As we close our critique of theonomy, let me say that, I of course do not claim to have the last word on the matter. Could I be wrong? Absolutely--I could be wrong. I also know that as human beings, we influence each other more easily than we even know. So, if I am wrong, may the Lord open my eyes to see that I am wrong. So where do I stand on this issue?
I BELIEVE IN GOD'S LAW
I believe in God's Law, and I think the best book demonstrating a theology of the state, and even more, is Vern Poythress' The Shadow of Christ In the Law of Moses. To be fair, Bahnsen responds to this in his book No Other Standard, in which he claims that Poythress is kind of a theonomist, but one with a severely weak view of theonomy. That may be, but the concerns remain that we avoid a flat type of hermeneutic.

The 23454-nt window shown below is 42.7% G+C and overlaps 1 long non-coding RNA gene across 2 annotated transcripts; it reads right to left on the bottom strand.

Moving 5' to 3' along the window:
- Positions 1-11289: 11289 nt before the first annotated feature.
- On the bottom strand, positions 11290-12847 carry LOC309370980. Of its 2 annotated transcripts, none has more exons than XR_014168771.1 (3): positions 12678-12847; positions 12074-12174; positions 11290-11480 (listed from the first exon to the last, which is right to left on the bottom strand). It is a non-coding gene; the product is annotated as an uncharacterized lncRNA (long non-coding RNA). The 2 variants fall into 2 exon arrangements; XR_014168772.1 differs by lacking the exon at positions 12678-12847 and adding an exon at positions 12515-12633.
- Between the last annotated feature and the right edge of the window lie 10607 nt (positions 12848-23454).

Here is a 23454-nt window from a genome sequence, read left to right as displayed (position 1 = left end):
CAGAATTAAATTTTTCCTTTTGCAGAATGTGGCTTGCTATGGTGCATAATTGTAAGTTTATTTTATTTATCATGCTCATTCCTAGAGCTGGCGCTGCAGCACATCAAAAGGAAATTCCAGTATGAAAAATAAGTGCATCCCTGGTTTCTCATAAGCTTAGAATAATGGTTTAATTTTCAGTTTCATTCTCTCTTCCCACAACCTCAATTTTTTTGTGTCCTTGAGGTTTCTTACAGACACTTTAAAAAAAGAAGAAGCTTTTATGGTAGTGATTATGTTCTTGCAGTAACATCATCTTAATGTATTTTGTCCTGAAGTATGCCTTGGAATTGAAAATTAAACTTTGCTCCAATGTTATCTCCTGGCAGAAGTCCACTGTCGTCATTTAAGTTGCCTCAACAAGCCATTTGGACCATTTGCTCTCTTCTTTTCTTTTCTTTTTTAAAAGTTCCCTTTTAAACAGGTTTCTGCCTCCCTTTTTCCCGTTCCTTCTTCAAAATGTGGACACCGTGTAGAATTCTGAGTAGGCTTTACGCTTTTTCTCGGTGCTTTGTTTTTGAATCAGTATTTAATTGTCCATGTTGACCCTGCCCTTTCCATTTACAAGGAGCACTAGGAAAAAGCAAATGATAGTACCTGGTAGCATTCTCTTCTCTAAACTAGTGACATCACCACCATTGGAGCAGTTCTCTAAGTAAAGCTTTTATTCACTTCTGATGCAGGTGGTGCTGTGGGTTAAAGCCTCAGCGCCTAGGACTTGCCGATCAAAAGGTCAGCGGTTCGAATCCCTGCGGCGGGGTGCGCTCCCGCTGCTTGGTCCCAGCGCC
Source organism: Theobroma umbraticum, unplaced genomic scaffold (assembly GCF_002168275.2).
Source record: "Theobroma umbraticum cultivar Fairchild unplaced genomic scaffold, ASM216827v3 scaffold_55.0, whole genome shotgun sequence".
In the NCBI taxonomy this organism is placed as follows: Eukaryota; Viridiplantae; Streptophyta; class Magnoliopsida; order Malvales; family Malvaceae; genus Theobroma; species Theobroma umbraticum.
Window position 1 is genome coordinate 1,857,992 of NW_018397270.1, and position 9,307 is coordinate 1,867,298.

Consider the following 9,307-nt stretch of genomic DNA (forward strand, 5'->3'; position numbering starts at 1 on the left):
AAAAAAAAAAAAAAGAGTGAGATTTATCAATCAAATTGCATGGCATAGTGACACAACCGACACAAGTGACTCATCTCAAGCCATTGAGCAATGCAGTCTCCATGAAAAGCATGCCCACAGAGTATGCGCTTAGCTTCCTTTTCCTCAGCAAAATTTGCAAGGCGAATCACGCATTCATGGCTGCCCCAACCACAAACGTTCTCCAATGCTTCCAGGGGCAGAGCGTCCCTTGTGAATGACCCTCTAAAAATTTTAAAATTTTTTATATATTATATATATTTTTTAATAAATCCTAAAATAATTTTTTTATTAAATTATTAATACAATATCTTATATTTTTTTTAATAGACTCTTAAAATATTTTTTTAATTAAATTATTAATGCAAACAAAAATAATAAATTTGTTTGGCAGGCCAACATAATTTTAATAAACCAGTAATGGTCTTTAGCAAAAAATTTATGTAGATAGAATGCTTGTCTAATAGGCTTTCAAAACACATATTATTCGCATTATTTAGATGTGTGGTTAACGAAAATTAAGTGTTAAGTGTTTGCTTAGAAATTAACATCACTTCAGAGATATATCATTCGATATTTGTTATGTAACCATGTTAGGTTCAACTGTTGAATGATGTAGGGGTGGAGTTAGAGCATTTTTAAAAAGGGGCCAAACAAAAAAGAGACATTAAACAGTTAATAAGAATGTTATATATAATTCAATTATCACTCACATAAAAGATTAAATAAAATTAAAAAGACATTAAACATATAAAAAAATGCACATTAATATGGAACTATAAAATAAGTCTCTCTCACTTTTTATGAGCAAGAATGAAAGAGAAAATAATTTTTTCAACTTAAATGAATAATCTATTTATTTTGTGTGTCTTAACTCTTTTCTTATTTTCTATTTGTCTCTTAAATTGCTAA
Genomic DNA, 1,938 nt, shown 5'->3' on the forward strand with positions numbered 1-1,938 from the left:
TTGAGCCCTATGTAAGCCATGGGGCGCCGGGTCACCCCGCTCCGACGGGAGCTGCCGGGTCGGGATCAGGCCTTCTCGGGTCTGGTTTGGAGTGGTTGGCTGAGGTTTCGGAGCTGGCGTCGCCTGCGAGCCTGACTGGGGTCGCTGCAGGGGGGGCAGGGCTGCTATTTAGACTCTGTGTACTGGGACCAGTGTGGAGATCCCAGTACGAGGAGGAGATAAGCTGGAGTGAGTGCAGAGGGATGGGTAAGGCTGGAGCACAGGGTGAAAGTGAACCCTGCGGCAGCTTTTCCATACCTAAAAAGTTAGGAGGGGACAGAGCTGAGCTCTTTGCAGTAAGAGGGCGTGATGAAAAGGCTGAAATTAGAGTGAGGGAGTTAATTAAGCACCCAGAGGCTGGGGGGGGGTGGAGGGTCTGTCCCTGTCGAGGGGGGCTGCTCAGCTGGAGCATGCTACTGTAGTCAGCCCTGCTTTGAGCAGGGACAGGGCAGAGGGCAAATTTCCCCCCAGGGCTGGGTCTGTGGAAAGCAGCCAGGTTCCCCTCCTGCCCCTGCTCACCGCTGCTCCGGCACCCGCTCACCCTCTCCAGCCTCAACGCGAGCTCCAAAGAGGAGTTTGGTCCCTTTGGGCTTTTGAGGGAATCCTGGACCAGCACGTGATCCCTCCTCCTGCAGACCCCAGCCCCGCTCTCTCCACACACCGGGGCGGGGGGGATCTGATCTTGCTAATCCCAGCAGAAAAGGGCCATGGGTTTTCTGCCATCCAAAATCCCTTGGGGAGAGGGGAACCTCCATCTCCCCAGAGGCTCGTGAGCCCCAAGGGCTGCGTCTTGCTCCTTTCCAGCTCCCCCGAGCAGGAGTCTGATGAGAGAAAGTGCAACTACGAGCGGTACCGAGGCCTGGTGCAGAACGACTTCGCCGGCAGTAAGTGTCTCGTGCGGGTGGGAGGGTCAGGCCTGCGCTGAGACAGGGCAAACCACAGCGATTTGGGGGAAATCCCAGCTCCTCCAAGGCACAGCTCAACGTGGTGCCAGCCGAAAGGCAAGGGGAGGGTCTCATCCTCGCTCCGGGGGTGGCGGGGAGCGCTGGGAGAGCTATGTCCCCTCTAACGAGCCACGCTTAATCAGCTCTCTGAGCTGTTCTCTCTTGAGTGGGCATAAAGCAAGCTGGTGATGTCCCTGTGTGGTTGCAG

Finally, I would refer the reader to not only the above book, but also to the brief article found at www.reformed.org by G.I. Williamson entitled "Some Thoughts On Theonomy", as well as John Frame's excellent article in Theonomy: A Reformed Critique, called "The One, The Many, And Theonomy". Frame (in his usual style) speaks of the benefits and problems of both theonomy and intrusion ethics.*
Until next time brothers and sisters, this is the unconvinced of theonomy non-theonomist Josh Brisby, signing off. :0)
*Intrusion ethics is the popular view of Meredith Kline, which sees the Mosaic Covenant as a temporary intrusion into history of eschatological judgment. Since, Kline argues, it was a temporary intrusion, we should not model today's state after it.